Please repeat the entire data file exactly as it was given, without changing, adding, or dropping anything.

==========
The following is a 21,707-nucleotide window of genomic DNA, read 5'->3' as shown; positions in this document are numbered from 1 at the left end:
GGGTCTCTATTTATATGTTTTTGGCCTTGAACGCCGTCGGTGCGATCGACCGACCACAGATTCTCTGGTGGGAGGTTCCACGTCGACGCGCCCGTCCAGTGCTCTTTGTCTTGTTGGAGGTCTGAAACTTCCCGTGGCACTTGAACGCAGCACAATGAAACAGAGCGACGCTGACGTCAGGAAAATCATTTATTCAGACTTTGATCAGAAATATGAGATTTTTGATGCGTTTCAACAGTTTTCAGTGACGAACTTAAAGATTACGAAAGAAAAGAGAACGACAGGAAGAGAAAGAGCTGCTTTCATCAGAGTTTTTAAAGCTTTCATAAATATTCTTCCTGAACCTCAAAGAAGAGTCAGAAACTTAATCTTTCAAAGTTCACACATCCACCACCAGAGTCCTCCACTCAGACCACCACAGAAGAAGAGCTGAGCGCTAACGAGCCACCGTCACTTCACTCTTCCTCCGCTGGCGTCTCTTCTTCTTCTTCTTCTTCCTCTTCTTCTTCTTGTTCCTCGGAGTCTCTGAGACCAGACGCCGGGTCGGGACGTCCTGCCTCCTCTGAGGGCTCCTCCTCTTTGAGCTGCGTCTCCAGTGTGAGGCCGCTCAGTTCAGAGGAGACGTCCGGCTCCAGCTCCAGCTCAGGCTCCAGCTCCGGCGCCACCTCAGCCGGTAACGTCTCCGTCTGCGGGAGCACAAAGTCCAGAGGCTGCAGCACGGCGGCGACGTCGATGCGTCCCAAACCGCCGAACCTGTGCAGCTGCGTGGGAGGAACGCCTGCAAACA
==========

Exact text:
The following is a 21,707-nucleotide window of genomic DNA, read 5'->3' as shown; positions in this document are numbered from 1 at the left end:
GGGTCTCTATTTATATGTTTTTGGCCTTGAACGCCGTCGGTGCGATCGACCGACCACAGATTCTCTGGTGGGAGGTTCCACGTCGACGCGCCCGTCCAGTGCTCTTTGTCTTGTTGGAGGTCTGAAACTTCCCGTGGCACTTGAACGCAGCACAATGAAACAGAGCGACGCTGACGTCAGGAAAATCATTTATTCAGACTTTGATCAGAAATATGAGATTTTTGATGCGTTTCAACAGTTTTCAGTGACGAACTTAAAGATTACGAAAGAAAAGAGAACGACAGGAAGAGAAAGAGCTGCTTTCATCAGAGTTTTTAAAGCTTTCATAAATATTCTTCCTGAACCTCAAAGAAGAGTCAGAAACTTAATCTTTCAAAGTTCACACATCCACCACCAGAGTCCTCCACTCAGACCACCACAGAAGAAGAGCTGAGCGCTAACGAGCCACCGTCACTTCACTCTTCCTCCGCTGGCGTCTCTTCTTCTTCTTCTTCTTCCTCTTCTTCTTCTTGTTCCTCGGAGTCTCTGAGACCAGACGCCGGGTCGGGACGTCCTGCCTCCTCTGAGGGCTCCTCCTCTTTGAGCTGCGTCTCCAGTGTGAGGCCGCTCAGTTCAGAGGAGACGTCCGGCTCCAGCTCCAGCTCAGGCTCCAGCTCCGGCGCCACCTCAGCCGGTAACGTCTCCGTCTGCGGGAGCACAAAGTCCAGAGGCTGCAGCACGGCGGCGACGTCGATGCGTCCCAAACCGCCGAACCTGTGCAGCTGCGTGGGAGGAACGCCTGCAAACA